Cane Toads


A heartfelt cry from the Kununurra Community to the Nation now fighting to stop the cane toad from crossing into WA since Sept. 2004.

We will Stop the Cane Toads getting into WA!

MPs toadbusting.
Parasites catching up to the front line toads.
Toads 3.4 Klm from W.A. / N.T. border.
What's in ypur backyard launch.
Native frog / cane toad.


KTB Patron Queen MaryG
Photo courtesy ORIC



“This request from Professor Grant Morahan at the University of Western Australia for 200 livers and 10 hearts from front line cane toads became just another toadbust for the Kimberley Toad Busters,” Sandy Boulter.

Photo: Toadbusters on route to the cane toad frontlines rescue a Frilled Necked lizard. These lizards are very hard to find once the cane toads have moved through their homes. Ben Scott-Virtue, who used to find lots of these lizards on his Kakadu tours - before toads - now is pleased to help this one from the road to safety and hope that it does not eat a toad once they arrive.

“KTBS are uniquely placed to assist any researchers with any request and this one that took place on the recent Australia Day weekend meant the KTB toadbusters celebrated their Australian Day weekend in a different way from most Australians,” Lee Scott-Virtue.

“Having never been on a toad busting trip or even seen a cane toad before I was initially a little nervous. However, the KTB volunteers soon put my mind at rest”, Jemma Berry.

Photo: Toadbuster team leader and snake expert, Ben Scott-Virtue, moving python away from some nervous toadbusters, and hopefully well away from the toads.

The volunteers including Kununurra hospital doctors and nurses collected the 200 toads, from which Jemma collected all 200 livers and 10 hearts, to take back to Perth.

“A big thank you has to go to Lee Scott Virtue and Sandy Boulter, who organised the trip for me and who put together such a great toad busting team. Also to Ben Scott Virtue for driving me around and teaching me how to catch toads, and to Del Collins for telling me all about toads and showing me things I never thought I’d see”, Jemma.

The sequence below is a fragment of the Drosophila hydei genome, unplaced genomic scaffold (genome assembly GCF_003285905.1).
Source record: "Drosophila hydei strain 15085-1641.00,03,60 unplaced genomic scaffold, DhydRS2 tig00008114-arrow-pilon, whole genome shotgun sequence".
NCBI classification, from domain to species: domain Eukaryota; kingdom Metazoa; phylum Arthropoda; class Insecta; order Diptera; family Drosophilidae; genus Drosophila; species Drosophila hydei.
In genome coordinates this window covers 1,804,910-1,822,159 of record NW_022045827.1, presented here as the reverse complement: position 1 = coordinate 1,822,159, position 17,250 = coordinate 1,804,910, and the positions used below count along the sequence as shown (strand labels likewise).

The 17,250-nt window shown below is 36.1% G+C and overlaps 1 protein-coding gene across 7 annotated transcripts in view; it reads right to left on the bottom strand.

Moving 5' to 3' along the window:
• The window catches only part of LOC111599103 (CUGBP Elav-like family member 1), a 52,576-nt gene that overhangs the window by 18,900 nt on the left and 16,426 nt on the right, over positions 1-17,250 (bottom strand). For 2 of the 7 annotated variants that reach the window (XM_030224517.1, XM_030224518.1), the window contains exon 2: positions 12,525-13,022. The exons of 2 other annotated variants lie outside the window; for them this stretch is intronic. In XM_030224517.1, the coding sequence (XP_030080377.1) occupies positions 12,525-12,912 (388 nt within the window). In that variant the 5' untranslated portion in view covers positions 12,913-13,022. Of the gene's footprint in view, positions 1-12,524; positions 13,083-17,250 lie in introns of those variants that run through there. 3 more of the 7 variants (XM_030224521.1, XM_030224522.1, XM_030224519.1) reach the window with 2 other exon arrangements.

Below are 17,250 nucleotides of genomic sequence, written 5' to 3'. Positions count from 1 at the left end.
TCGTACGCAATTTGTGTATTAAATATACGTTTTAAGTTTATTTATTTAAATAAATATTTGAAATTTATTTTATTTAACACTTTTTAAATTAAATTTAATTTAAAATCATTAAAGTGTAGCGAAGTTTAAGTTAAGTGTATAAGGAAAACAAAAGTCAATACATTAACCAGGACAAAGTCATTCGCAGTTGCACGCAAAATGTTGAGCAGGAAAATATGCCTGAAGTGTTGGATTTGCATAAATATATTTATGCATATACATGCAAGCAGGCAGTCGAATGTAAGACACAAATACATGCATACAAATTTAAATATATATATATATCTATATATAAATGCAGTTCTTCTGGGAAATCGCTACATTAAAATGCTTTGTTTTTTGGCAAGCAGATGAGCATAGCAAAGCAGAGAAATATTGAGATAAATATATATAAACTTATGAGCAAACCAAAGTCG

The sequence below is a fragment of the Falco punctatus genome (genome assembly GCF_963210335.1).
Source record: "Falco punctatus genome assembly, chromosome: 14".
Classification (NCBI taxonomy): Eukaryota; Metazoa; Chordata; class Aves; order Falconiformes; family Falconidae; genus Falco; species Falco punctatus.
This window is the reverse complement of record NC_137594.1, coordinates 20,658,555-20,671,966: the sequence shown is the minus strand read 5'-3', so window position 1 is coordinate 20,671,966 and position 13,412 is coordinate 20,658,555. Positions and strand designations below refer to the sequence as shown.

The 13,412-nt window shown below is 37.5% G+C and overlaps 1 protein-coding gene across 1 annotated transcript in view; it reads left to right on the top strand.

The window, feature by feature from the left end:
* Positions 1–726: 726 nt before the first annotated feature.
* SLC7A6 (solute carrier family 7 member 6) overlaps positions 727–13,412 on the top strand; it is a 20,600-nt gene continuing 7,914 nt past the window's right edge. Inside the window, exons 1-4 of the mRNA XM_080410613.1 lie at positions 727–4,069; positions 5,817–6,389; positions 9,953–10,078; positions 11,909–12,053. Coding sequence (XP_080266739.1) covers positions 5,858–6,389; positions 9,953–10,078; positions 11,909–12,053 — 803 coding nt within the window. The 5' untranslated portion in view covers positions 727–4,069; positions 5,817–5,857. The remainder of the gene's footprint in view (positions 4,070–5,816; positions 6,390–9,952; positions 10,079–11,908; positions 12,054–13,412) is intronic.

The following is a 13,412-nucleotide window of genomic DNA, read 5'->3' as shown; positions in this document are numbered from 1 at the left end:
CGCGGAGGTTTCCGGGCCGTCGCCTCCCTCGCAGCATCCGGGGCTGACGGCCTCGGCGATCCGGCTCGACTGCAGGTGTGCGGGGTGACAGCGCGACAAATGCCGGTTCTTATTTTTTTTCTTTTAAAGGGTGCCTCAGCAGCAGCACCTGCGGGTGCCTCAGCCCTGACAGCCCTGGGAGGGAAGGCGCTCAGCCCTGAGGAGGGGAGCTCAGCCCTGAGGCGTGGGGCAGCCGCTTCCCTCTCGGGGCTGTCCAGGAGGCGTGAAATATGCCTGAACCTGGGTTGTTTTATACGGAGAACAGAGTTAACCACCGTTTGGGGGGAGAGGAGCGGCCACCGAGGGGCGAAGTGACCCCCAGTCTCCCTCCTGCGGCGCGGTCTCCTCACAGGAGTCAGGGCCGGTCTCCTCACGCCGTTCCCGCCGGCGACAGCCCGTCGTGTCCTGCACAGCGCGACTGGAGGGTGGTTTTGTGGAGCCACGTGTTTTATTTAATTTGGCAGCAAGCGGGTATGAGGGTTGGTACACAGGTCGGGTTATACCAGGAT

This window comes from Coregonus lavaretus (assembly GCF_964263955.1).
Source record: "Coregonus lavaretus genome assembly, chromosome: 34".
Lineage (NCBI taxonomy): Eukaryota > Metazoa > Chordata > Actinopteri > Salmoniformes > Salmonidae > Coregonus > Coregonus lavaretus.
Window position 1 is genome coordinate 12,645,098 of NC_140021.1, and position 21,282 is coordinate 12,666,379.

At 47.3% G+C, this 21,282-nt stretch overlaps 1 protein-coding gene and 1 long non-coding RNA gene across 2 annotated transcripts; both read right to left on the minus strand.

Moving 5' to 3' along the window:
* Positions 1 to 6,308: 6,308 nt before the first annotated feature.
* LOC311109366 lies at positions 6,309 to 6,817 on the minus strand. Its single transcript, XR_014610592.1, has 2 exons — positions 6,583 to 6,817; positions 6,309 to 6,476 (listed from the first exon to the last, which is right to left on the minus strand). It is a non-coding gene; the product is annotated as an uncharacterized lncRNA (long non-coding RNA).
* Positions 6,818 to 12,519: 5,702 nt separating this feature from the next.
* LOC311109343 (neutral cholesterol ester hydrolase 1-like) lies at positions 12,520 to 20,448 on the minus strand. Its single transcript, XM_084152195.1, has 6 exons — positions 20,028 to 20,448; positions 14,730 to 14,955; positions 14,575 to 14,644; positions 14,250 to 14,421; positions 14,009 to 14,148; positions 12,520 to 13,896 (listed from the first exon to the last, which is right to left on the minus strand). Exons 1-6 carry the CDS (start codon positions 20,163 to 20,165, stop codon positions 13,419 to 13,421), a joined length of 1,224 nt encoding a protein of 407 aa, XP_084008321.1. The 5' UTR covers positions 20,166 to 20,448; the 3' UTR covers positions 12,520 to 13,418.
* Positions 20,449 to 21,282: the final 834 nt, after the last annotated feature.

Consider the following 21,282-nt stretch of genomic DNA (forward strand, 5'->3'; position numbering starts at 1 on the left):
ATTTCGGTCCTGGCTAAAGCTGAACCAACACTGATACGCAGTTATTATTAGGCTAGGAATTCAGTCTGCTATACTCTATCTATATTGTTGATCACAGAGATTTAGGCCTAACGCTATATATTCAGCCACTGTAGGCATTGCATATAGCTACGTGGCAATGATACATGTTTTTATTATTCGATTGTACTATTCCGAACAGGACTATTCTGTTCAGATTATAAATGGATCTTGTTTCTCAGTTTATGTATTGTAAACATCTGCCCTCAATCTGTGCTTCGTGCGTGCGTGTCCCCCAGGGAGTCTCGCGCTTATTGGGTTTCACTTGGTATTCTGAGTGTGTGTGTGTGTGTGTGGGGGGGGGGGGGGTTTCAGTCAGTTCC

Jemma is also very grateful to volunteers Andrew, Jane, Mary and Brenda who helped her dissect out all the necessary bits.

Photo: Toadbusters helping Jemma extract her toad livers and hearts at Newry Station toadbusting base.

“I had a fantastic, if hot and dirty, time busting toads and hopefully the samples I collected will help in finding a way to stop the progression of cane toads across Australia” Jemma.









From Jemma:
“From our preliminary sequencing of the toad genome we have identified some areas of DNA which are likely to be very useful as genetic markers. Analysing these regions in the DNA extracted from each of the 200 toad livers will assist us in establishing a genetic map of the Cane Toad. This genetic map will help us to get in order the entire 4 billion bases of toad genome. The genome assembly will then allow biologists to identify toad-specific targets for biological control measures. These genetic markers will also be used very soon by conservation biologists who can assess how quickly these regions are changing as the toads invade further across the country.

The Western Australian Monoclonal Antibody Facility at WAIMR has raised some monoclonal antibodies to Cane toad proteins, which are involved in stopping the cane toad’s toxin penetrating their own cells. The hearts I collected will be used to test whether the antibodies raised by the MAb Facility bind the correct proteins and, therefore, potentially be used as a biological control to allow toxin into the cane toad’s own cells.”

For more information contact:
Lee Scott Virtue: KTB Founder & President based in Kununurra & Nicholson Station 9168 7080
Sandy Boulter: KTB CEO: 0427 508 582
MaryAnne Winton: Aboriginal Field Coordinator 0488 693 642
Dr Jemma Berry: 08 9224 0340